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Textile Industry Evolves
As It Contracts

Textiles, long a bellwether of manufacturing in North Carolina, has endured a virtual freefall since 2000 and the industry continues to evolve as it contracts through consolidations, closures and companies reinventing themselves. The state has seen numerous plant closings costing thousands of jobs over the past two years. Cheap apparel imports and the strength of the dollar are among the most-cited reasons for the downturn.
        Inconceivable to many in the industry is the fact that three of the state's largest textile companies -- Burlington Industries, Pillowtex and Guilford Mills -- find themselves under Chapter 11 protection.
        Most observers believe the industry will continue to shrink as commodity producers slowly exit or find profitable niches. Technical fabrics offer promise for some companies, but start-up costs are high and the segment, while growing, comprises only a small percentage of the industry. Guilford, once a specialist in fabric for swimwear, is now concentrating on automotive fabrics and high-tech constructions through its Guilford Technical Textiles division.
        Greensboro-based Cone Mills, the world's largest denim weaver, has undergone major restructuring over the past year and recently announced it had returned to profitability last quarter.
        New textile-related development in N.C. has been rare, but there was a significant announcement last December that Japan-based Viscotec Automotive Products, a maker of automotive fabrics, will locate a $50-million facility in Burke County which will create 200 jobs.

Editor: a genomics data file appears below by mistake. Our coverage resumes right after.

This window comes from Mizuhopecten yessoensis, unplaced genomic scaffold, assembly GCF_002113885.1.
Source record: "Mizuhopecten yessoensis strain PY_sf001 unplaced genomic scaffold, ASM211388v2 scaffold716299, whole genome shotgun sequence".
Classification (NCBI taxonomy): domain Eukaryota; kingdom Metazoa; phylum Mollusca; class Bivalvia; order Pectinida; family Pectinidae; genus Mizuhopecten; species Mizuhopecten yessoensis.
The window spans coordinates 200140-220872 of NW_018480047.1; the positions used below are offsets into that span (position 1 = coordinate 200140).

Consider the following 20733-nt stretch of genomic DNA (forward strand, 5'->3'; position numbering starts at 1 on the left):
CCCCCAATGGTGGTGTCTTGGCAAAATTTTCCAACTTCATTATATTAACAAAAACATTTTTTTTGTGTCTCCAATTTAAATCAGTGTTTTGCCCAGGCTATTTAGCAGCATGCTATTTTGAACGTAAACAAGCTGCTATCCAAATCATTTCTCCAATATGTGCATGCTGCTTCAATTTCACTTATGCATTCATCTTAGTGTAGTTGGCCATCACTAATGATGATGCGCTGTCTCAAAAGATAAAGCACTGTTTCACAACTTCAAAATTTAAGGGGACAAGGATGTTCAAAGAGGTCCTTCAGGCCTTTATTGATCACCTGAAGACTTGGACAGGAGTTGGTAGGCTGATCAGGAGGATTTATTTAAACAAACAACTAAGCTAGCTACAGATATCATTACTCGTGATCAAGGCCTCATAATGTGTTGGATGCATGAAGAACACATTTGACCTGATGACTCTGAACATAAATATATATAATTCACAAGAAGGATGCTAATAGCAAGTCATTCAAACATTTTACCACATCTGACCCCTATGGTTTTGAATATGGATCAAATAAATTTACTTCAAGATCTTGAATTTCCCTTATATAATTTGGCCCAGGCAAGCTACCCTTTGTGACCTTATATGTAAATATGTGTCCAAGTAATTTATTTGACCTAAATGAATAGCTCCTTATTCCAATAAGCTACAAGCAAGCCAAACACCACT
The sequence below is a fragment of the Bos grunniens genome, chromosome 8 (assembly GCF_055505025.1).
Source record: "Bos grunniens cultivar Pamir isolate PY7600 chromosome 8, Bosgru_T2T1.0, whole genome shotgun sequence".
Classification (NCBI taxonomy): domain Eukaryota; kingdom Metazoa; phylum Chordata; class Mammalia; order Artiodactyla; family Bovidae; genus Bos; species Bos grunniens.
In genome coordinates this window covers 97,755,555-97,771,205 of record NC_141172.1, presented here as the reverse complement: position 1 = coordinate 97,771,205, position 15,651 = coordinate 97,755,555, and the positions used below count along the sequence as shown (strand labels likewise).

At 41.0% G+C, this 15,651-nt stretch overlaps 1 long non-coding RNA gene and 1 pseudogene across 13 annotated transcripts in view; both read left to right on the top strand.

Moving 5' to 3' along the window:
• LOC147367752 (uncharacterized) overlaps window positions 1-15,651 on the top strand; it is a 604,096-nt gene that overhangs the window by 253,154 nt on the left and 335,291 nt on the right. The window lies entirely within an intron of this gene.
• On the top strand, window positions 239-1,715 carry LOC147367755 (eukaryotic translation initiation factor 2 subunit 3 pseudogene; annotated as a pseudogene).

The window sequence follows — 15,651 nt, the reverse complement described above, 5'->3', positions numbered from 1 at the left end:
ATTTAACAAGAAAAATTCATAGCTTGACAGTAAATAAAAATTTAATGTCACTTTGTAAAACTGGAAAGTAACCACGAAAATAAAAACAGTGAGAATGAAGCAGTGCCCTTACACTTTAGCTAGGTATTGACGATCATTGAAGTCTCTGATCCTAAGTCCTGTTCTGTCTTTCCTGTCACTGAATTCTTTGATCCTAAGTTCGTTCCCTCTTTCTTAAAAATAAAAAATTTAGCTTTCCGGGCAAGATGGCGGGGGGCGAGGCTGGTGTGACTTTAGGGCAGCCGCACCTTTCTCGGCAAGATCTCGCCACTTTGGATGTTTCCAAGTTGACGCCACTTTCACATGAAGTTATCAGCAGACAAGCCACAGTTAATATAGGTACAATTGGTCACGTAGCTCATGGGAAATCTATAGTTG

Milt Gold is president of Amital Spinning in New Bern, which has remained profitable by aggressively pursuing a niche in production of yarn for acrylic throws and homefurnishings.
        "The only way a U.S. manufacturer can survive is to find a niche or specialty position," he says.
        Like the varying topography of the state itself, industry diversification is the key to the state's economic health, and as some industries shrink, others rise. North Carolina is now among the top 10 states in plastics industry production.
        The biotech sector continues to emerge with a new cluster blooming in the Piedmont Triad region. And bucolic Asheville has drawn the attention of the information technology industry. All look to benefit from the unique convergence of regions, climates and lifestyles that North Carolina represents.


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